Contraction Of Sinews


Sources: Papers On Health

This often occurs at the knee, bending the

joint so that the patient cannot stretch his limb or walk properly. The

injury in such a case is usually at the ends of the sinews, where they

are inserted into the bone. If the limb be straightened and put up in

splints, so as to secure perfect rest, it is well to see that once

every twenty-four hours it be removed from its fastenings and treated

in some way to obtain a cure. Otherwise the whole limb will harden into

a straight and unbendable condition, worse than its original bend. When

the fastenings are removed, then, each day, let the limb be rubbed and

bathed for an hour. Treat the whole body with soaping and oil rubbing

(see Lather and Massage). While bathing the limb it is to be rubbed

with this soap, and the lather rubbed gently into all the skin. Rub,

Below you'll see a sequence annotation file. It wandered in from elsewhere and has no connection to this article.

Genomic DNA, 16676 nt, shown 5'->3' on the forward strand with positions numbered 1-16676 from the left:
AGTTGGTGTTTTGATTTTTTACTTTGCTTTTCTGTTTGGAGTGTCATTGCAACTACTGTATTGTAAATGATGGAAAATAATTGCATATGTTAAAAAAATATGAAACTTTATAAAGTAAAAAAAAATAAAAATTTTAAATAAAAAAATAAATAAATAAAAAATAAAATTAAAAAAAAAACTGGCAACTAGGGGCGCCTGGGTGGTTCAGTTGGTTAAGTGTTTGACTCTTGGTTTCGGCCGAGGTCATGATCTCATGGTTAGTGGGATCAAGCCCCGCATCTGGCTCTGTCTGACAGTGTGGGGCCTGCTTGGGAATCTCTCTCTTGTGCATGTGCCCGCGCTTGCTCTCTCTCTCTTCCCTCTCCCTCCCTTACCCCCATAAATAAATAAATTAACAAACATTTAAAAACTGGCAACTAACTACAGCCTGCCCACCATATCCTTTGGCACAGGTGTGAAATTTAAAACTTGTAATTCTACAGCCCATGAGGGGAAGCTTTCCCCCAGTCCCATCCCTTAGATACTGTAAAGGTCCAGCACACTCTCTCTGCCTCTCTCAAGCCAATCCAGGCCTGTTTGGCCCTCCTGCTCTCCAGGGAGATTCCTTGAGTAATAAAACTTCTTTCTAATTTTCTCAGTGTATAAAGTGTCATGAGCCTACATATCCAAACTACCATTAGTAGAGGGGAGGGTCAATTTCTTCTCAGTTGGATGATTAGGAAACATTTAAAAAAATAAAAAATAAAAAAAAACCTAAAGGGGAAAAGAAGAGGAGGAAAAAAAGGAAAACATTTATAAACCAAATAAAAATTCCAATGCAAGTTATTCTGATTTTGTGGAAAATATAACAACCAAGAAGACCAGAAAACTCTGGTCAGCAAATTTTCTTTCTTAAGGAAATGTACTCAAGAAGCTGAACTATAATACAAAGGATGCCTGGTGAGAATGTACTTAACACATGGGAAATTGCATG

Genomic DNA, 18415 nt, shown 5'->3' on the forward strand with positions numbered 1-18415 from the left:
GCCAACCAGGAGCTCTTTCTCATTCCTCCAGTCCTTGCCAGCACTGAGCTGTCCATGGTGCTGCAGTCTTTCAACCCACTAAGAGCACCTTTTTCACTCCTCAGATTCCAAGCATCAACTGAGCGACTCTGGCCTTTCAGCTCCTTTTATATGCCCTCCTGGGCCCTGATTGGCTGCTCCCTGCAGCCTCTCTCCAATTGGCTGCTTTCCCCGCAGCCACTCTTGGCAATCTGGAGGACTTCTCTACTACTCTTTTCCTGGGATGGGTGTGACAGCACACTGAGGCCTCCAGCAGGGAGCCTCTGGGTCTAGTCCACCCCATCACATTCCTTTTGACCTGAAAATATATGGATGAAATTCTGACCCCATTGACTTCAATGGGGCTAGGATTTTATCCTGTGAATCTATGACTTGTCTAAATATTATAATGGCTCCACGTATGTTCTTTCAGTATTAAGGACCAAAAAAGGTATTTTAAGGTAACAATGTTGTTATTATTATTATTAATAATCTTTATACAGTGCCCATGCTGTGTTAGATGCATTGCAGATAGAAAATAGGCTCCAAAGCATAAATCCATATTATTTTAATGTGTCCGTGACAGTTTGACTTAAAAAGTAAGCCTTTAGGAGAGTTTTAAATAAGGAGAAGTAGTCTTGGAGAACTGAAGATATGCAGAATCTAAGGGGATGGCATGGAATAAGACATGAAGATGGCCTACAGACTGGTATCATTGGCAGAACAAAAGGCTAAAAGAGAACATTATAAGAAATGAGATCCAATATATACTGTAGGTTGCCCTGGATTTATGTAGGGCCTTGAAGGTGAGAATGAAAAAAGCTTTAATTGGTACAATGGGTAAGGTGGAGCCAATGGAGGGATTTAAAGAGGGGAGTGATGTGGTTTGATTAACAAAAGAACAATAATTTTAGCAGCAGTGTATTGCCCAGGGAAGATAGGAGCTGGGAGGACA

after soaping and drying, with hot olive oil. Dry this off, and wrap

the limb in warm flannel. With this treatment no splints or plaster

jackets are at all likely to be required. The limb usually soon comes

right.



Sometimes this contraction affects the hip joint, and causes great

distress and lameness. The upper end of the thigh bone is even

sometimes drawn a little out of its proper position. For this, the

muscles of the back, and specially of the side and hip which is lame,

are rubbed with gentle pressure and hot olive oil as often and as long

as may be convenient. Strong fomentations are also applied for

half-an-hour daily (see Armchair Fomentation). We know of one case in

which this treatment has cured such contraction both of the knee and

hip joint. Whether the cause be rheumatism or other trouble, or an

injury, the treatment is the same.





;